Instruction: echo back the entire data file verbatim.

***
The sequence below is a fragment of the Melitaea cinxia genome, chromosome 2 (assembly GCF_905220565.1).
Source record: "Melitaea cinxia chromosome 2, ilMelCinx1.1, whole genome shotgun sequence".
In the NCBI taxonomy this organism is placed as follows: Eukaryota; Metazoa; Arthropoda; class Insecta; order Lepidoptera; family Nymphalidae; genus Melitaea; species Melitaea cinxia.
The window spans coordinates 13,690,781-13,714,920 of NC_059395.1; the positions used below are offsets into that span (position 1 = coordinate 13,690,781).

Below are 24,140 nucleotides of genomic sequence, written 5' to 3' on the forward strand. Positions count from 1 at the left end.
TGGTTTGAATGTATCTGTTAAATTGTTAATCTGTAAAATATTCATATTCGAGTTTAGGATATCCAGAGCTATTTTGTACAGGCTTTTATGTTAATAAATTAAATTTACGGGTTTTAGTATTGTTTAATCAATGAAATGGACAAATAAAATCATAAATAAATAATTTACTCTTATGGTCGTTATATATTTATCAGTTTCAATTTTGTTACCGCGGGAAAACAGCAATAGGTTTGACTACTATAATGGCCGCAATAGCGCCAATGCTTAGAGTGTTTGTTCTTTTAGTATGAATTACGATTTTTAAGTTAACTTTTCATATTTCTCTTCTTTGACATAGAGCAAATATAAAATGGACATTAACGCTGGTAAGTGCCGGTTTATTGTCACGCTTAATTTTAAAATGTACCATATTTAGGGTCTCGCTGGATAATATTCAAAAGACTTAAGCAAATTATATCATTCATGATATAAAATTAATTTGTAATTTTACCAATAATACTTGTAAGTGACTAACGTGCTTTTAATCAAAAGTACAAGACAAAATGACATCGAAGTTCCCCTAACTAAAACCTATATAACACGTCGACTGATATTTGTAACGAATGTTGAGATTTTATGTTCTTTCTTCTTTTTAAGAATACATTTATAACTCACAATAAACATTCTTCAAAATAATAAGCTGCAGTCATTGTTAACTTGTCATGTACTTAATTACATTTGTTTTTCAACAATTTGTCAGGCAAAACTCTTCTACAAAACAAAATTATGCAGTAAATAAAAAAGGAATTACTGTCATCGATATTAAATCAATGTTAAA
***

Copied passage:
The sequence below is a fragment of the Melitaea cinxia genome, chromosome 2 (assembly GCF_905220565.1).
Source record: "Melitaea cinxia chromosome 2, ilMelCinx1.1, whole genome shotgun sequence".
In the NCBI taxonomy this organism is placed as follows: Eukaryota; Metazoa; Arthropoda; class Insecta; order Lepidoptera; family Nymphalidae; genus Melitaea; species Melitaea cinxia.
The window spans coordinates 13,690,781-13,714,920 of NC_059395.1; the positions used below are offsets into that span (position 1 = coordinate 13,690,781).

Below are 24,140 nucleotides of genomic sequence, written 5' to 3' on the forward strand. Positions count from 1 at the left end.
TGGTTTGAATGTATCTGTTAAATTGTTAATCTGTAAAATATTCATATTCGAGTTTAGGATATCCAGAGCTATTTTGTACAGGCTTTTATGTTAATAAATTAAATTTACGGGTTTTAGTATTGTTTAATCAATGAAATGGACAAATAAAATCATAAATAAATAATTTACTCTTATGGTCGTTATATATTTATCAGTTTCAATTTTGTTACCGCGGGAAAACAGCAATAGGTTTGACTACTATAATGGCCGCAATAGCGCCAATGCTTAGAGTGTTTGTTCTTTTAGTATGAATTACGATTTTTAAGTTAACTTTTCATATTTCTCTTCTTTGACATAGAGCAAATATAAAATGGACATTAACGCTGGTAAGTGCCGGTTTATTGTCACGCTTAATTTTAAAATGTACCATATTTAGGGTCTCGCTGGATAATATTCAAAAGACTTAAGCAAATTATATCATTCATGATATAAAATTAATTTGTAATTTTACCAATAATACTTGTAAGTGACTAACGTGCTTTTAATCAAAAGTACAAGACAAAATGACATCGAAGTTCCCCTAACTAAAACCTATATAACACGTCGACTGATATTTGTAACGAATGTTGAGATTTTATGTTCTTTCTTCTTTTTAAGAATACATTTATAACTCACAATAAACATTCTTCAAAATAATAAGCTGCAGTCATTGTTAACTTGTCATGTACTTAATTACATTTGTTTTTCAACAATTTGTCAGGCAAAACTCTTCTACAAAACAAAATTATGCAGTAAATAAAAAAGGAATTACTGTCATCGATATTAAATCAATGTTAAA